CNUP Training Faculty

Alison Barth, Ph.D.

Adjunct Associate Professor, Neuroscience

Ph.D. University of California at Berkeley (1997)

Office: 159 Mellon Institute
Telephone:412-268-1198
Fax:412-268-5060
E-mail: albarth@andrew.cmu.edu
Website: https://www.bio.cmu.edu/labs/barth/index.html

Plasticity in developing and adult neocortex.

Research Summary:

Research in the lab centers around one overriding question: how does experience selectively activate and change neuronal properties? Although we are beginning to understand the neural basis for discrete behaviors in invertebrates, this question is exponentially more complex and challenging in vertebrates. In the mammalian cortex, complex behaviors and learning are mediated through the activity of hundreds of thousands -- if not millions -- of the trillions of neurons. Finding the right brain area, and indeed, the right neurons, is a critical step in enabling to identify the cellular and molecular basis for behavioral plasticity. We are addressing this question using a novel strain of transgenic mice that express GFP under the control of the c-fos promoter (fosGFP transgenic mice), coupling fluorescent gene expression to neural activity. This technique has allowed us to focus on changes occurring in the neurons that have initiated gene expression in response to in vivo experience. Once we know where in the brain to look, it becomes possible to ask highly sophisticated questions that bring together systems-level neuroscience, cellular electrophysiology, and molecular biology.

Specific Projects
1. Identifying the plasticity transcriptome. It has long been recognized that learning requires the transcription of new genes, and there is abundant experimental evidence supporting a role for two transcription factors, CREB and zif268/egr-1, in initiating activity-dependent transcription. After identifying CREB and zif268 gene targets, we are now interested in how these targets are regulated by neuronal activity in seizure disorders and learning.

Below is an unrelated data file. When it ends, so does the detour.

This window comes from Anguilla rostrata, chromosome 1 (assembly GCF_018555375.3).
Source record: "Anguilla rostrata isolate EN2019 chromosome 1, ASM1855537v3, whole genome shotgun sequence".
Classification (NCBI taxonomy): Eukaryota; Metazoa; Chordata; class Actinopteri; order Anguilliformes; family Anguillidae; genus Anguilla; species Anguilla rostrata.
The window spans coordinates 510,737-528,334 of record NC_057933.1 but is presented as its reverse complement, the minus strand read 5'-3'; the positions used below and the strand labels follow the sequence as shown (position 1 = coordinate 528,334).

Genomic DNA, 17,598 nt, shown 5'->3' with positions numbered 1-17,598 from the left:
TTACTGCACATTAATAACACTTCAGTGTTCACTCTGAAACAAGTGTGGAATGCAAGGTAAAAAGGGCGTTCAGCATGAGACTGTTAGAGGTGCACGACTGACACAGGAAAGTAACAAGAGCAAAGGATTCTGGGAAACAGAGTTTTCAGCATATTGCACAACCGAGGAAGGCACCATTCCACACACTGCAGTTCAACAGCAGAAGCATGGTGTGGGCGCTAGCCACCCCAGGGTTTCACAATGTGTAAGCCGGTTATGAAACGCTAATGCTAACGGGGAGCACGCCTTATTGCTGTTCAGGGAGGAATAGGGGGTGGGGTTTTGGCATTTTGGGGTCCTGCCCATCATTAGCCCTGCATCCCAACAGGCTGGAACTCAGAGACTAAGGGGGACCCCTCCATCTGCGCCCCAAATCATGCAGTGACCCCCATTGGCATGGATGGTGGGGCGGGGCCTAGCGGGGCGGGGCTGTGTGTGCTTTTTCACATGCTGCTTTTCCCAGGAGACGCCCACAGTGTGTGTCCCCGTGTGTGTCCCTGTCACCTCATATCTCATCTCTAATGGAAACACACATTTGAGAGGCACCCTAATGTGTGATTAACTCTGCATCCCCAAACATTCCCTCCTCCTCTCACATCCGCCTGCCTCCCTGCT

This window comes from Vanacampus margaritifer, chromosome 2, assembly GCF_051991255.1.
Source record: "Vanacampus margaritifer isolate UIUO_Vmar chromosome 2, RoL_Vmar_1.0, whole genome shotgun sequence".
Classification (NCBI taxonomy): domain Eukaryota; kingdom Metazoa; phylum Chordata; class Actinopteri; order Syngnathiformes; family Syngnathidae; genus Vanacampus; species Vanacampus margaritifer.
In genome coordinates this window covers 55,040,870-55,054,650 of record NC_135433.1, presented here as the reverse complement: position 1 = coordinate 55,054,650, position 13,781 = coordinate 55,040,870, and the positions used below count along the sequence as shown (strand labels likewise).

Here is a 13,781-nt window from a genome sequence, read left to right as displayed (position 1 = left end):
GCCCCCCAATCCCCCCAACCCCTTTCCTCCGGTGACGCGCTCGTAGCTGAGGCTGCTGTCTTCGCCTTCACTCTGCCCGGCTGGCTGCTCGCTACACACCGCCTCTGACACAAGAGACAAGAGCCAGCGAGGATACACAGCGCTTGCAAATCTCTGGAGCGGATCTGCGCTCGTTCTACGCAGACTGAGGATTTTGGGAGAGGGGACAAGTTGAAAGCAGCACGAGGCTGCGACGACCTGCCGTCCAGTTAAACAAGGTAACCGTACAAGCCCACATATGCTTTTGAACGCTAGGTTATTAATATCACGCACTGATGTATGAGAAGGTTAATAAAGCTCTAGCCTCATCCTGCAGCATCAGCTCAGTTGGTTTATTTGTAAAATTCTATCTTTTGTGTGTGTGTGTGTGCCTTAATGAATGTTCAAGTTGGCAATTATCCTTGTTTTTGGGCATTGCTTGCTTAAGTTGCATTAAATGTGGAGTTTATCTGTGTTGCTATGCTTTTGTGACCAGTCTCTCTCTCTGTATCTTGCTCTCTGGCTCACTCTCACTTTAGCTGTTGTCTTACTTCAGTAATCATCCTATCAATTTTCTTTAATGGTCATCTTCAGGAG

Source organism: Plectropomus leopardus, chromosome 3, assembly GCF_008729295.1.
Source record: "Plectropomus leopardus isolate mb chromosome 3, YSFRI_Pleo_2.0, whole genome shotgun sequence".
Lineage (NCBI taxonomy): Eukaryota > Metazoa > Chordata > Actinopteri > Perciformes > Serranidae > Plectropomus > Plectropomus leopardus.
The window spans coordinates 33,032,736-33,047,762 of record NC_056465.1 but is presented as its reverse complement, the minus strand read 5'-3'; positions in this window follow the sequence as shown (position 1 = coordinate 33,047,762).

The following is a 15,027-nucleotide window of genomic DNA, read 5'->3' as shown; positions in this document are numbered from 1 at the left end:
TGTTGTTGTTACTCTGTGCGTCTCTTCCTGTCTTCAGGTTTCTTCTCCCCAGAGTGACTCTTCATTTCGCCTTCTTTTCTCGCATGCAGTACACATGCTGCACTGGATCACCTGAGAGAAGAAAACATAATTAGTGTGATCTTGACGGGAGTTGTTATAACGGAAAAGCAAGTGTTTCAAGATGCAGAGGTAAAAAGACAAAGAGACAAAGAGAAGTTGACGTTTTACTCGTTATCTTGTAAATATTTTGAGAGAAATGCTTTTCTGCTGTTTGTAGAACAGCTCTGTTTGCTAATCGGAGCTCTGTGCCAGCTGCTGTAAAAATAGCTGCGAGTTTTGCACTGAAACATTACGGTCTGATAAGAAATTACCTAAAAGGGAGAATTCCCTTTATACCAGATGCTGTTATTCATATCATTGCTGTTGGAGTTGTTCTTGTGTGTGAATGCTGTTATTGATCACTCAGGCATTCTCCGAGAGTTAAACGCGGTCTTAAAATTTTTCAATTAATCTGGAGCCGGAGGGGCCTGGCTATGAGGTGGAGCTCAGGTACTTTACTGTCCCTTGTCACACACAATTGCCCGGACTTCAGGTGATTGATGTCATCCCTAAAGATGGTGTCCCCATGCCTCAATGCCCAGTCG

2. How do seizures alter programs of gene expression and alter neuronal excitability in cortical networks? Understanding how brain activity is abnormal after seizures can lead to the development of new anticonvulsant therapies. We have identified one new ion channel target that is functionally enhanced after seizures and can show that channel antagonists can block further seizures.

3. How does in vivo experience change synaptic and cellular responses? The somatosensory cortex of rodents contains a precise anatomical representation of the body surface, and it has long been know that over- or understimulation of some areas result in altered neuronal response properties. Using a single-whisker activation protocol in the fosGFP transgenic mice, we can show that some synapses are specifically altered by in vivo experience, and we are beginning to understand how previous synaptic modifications set the stage for future changes to occur, a process known as metaplasticity.

Selected Publications:

Clem, R.L. and Barth, A.L. Ongoing in vivo experience triggers synaptic metaplasticity in the neocortex. Science 319: 101-104, 2008.

Barth, A.L. Visualizing circuits and systems using transgenic reporters of neural activity. Curr Opin Neurobiol 17(5): 567-71, 2007.

Glazewski, S., Benedetti, B.L. and Barth, A.L. Ipsilateral sensory deprivation enhances cortical plasticity. J Neurosci 27(14): 3910-20, 2007.

Pfenning, A.R., Schwartz, R. and Barth, A.L. A comparative genomics approach to identifying the plasticity transcriptome. BMC Neurosci 8: 20, 2007.

Clem, R.L. and Barth, A.L. Pathway-specific trafficking of native AMPARs by in vivo experience. Neuron 49(5): 663-70, 2006.

Barth, A.L., Gerkin, R.C. and Dean, K.L. Alteration of neuronal firing properties in a fosGFP transgenic mouse. J Neurosci 24: 6466-6475, 2004.